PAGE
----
March Head of School Letter: The Optimism and Activism of Youth
Part of the GUS mission is to “encourage children to… act responsibly in our community and in the world.” We don’t do that by promoting particular political positions, but we do push children to tackle authentic challenges. Lower school’s FleX Week and upper school X-blocks are examples of how we provide students with opportunities to do that. In their recently presented White Shirt Projects, several eighth graders chose to voice concerns about the world they are inheriting. Liam Kirwin’s piece is a wooden gun on which he nailed 98 pairs of shoes. His accompanying text explains, “In America, 98 people are killed by guns each day…. When I saw this statistic, I couldn’t believe it…. and I knew I had to create a piece of art that was very emotionally moving.” (Read Liam's essay and view the project.)
I am always moved and inspired by the optimism and activism of youth. Children often see the world in terms of what is fair and just. We sometimes dismiss their black and white views as simplistic or naive, but they’re often right. They lean into challenges relentlessly exactly because they don’t know “better.” World-weary adults can learn something from their perseverance.
So, when I heard that survivors from Marjory Stoneman Douglas High School were planning to confront lawmakers at the state capitol in Tallahassee, Florida, my first reaction was “maybe the kids can bring a change when the adults couldn’t.” No matter your position on gun control, we can all see that over and over, children have died when they shouldn’t have. The tragedies have to stop. And perhaps the solution rests on the raised voices of the real victims catalyzing the moment.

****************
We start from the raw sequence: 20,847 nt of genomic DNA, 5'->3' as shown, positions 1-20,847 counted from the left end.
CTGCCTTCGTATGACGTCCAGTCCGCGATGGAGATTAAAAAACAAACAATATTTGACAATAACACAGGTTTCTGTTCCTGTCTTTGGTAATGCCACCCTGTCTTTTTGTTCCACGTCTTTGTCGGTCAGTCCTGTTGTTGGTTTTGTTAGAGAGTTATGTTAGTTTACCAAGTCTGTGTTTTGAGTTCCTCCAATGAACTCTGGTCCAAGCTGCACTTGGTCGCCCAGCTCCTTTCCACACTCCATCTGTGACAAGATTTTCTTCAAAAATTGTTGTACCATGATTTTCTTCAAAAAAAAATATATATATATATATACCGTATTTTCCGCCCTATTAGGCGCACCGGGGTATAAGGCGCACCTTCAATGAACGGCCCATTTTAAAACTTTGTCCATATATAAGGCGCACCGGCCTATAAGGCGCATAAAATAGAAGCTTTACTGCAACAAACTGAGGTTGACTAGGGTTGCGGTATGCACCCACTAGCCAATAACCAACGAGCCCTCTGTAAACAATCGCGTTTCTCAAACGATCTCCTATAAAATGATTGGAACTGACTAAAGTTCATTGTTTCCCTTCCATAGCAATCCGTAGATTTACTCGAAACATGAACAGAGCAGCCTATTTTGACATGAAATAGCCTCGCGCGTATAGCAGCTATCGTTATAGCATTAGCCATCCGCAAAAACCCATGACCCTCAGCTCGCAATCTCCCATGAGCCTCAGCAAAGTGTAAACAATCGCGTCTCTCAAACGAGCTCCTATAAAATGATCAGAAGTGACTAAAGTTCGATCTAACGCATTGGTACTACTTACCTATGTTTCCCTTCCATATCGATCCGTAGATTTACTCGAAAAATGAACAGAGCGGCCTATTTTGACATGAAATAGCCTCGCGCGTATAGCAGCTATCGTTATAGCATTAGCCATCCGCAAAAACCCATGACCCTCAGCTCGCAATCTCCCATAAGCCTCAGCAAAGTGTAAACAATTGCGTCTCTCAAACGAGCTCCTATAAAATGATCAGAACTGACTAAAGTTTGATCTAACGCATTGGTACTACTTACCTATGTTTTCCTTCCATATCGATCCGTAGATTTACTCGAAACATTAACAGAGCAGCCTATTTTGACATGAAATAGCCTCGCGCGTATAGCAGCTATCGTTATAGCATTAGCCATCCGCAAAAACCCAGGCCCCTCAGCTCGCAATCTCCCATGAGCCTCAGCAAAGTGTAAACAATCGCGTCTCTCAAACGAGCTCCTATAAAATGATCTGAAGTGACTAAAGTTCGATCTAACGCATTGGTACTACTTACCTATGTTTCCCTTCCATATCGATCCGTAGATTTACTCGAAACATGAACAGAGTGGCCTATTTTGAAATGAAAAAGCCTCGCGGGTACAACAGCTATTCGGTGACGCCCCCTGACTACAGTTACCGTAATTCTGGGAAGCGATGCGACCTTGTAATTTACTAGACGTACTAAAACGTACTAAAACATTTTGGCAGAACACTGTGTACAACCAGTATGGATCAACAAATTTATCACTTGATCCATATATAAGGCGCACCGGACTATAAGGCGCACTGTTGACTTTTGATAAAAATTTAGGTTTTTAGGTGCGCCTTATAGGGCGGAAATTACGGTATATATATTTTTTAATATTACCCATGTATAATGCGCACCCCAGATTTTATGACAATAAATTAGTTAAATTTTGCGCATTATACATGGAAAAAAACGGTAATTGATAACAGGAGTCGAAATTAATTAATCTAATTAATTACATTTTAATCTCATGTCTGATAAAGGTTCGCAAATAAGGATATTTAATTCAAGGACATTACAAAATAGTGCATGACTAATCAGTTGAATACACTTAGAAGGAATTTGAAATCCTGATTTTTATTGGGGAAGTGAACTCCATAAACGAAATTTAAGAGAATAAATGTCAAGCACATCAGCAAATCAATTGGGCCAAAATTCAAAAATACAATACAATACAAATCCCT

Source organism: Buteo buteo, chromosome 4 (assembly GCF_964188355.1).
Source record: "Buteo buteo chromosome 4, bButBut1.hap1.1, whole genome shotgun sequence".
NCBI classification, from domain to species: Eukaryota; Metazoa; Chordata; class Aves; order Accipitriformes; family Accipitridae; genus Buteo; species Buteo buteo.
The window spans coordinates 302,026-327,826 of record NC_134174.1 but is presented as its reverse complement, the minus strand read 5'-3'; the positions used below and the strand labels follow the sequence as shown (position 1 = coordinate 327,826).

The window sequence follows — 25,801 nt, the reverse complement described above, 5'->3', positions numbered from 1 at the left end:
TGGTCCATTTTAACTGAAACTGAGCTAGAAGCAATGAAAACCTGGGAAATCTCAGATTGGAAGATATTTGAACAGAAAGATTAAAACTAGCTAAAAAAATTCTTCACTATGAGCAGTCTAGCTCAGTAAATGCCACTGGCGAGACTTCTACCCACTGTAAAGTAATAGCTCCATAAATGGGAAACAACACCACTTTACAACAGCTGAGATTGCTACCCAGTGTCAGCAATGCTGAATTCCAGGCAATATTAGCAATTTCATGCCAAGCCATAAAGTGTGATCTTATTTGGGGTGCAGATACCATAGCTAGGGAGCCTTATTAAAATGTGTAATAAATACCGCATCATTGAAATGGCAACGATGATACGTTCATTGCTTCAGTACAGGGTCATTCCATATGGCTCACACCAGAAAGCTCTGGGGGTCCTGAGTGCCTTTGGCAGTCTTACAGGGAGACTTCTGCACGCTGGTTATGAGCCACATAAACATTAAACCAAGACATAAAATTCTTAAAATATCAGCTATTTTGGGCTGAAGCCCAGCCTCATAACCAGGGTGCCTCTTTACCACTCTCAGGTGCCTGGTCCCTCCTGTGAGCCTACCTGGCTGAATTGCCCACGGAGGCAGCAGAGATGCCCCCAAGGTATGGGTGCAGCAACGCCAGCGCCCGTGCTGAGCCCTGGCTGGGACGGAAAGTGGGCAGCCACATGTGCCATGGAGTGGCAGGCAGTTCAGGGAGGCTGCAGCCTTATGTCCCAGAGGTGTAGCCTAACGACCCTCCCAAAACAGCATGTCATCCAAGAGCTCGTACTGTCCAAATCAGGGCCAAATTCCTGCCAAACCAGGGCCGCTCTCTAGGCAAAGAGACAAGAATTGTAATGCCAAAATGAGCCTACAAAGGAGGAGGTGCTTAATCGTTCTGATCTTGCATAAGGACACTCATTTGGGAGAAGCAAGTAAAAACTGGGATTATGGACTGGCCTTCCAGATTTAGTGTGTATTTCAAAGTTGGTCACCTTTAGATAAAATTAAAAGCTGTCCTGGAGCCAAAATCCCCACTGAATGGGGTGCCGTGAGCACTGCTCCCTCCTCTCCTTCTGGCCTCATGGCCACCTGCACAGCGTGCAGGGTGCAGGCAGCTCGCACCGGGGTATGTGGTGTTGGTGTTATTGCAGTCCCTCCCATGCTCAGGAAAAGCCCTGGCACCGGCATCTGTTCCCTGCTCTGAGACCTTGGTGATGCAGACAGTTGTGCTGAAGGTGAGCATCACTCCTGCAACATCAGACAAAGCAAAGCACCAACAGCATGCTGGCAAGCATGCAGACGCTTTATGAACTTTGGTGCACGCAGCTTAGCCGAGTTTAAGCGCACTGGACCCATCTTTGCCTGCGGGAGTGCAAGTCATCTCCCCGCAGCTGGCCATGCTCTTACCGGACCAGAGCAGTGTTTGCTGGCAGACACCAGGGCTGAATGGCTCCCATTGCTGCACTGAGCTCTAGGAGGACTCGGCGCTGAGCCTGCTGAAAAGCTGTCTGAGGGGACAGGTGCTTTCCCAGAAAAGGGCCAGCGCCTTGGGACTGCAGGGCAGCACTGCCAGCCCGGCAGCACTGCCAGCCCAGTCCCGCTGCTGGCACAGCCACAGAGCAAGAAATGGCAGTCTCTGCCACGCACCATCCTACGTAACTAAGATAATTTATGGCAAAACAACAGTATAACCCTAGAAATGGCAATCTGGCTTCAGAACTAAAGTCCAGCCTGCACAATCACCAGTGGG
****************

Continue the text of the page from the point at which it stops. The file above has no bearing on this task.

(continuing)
Think of the changes accomplished over fifty years ago by the Civil Rights Movement. The leaders were in their early thirties; the mass of protestors much younger. If you look carefully at many of the pictures of who was marching, who was arrested, and who took the greatest risks, it was often young people the same age as and just a little older than GUS students. Remember the Birmingham Children’s Crusade in 1963. It was kids in front of the hoses.
Fast forward to GUS in 1985. Second graders wrote letters to US President Ronald Reagan and Soviet leader Mikhail Gorbachev about nuclear disarmament. “If they get rid of the bombs together,” wrote GUS student Nicholas Chafe, “maybe they could trust each other.” The leaders received the letters and held them at a conference in Geneva. By the time those students graduated from GUS, the Berlin Wall had fallen and the Soviet Union had collapsed. Perhaps the straightforward words from GUS students played some small part in those watershed events.
The other day, I was struck by an observation made by another GUS student. Considering the responses to the Florida tragedy, GUS alum Anthony Atamanuik ‘90, a writer for The President Show, tweeted “I’m so impressed with all of the teenagers and young people who have been more articulate, fair and logical than any adults on the matter of Gun Control and Assault Weapon bans. The stereotype of self involved youth was shattered this week.” I like to believe that Atamanuik’s acknowledgment of the authority and value in the voices of our youth, echoing as it does our own philosophy, owes some inspiration to his experience at GUS.
At GUS, we never underestimate the power of kids to change the world. We carefully build the skills they need to do so, and we help students authentically engage in questions that matter to them. Sometimes those questions relate to the small world of the classroom. Other times, they remind us all of what challenges we must face and overcome.
Head of School